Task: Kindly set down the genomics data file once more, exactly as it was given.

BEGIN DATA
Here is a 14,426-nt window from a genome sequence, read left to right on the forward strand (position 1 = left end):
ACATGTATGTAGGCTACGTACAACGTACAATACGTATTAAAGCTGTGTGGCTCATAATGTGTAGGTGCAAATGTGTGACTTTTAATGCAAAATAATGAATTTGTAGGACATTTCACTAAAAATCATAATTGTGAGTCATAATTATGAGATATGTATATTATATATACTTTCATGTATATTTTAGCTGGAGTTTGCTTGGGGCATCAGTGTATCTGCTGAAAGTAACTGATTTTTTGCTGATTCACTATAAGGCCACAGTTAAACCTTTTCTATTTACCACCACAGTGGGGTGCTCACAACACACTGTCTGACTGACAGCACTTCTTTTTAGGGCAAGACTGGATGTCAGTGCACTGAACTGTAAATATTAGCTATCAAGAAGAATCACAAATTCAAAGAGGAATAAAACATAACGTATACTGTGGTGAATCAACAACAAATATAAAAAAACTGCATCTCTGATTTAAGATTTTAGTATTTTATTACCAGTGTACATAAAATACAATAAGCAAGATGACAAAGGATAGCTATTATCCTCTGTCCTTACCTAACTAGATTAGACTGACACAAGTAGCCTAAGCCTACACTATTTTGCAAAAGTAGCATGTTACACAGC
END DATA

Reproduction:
Here is a 14,426-nt window from a genome sequence, read left to right on the forward strand (position 1 = left end):
ACATGTATGTAGGCTACGTACAACGTACAATACGTATTAAAGCTGTGTGGCTCATAATGTGTAGGTGCAAATGTGTGACTTTTAATGCAAAATAATGAATTTGTAGGACATTTCACTAAAAATCATAATTGTGAGTCATAATTATGAGATATGTATATTATATATACTTTCATGTATATTTTAGCTGGAGTTTGCTTGGGGCATCAGTGTATCTGCTGAAAGTAACTGATTTTTTGCTGATTCACTATAAGGCCACAGTTAAACCTTTTCTATTTACCACCACAGTGGGGTGCTCACAACACACTGTCTGACTGACAGCACTTCTTTTTAGGGCAAGACTGGATGTCAGTGCACTGAACTGTAAATATTAGCTATCAAGAAGAATCACAAATTCAAAGAGGAATAAAACATAACGTATACTGTGGTGAATCAACAACAAATATAAAAAAACTGCATCTCTGATTTAAGATTTTAGTATTTTATTACCAGTGTACATAAAATACAATAAGCAAGATGACAAAGGATAGCTATTATCCTCTGTCCTTACCTAACTAGATTAGACTGACACAAGTAGCCTAAGCCTACACTATTTTGCAAAAGTAGCATGTTACACAGC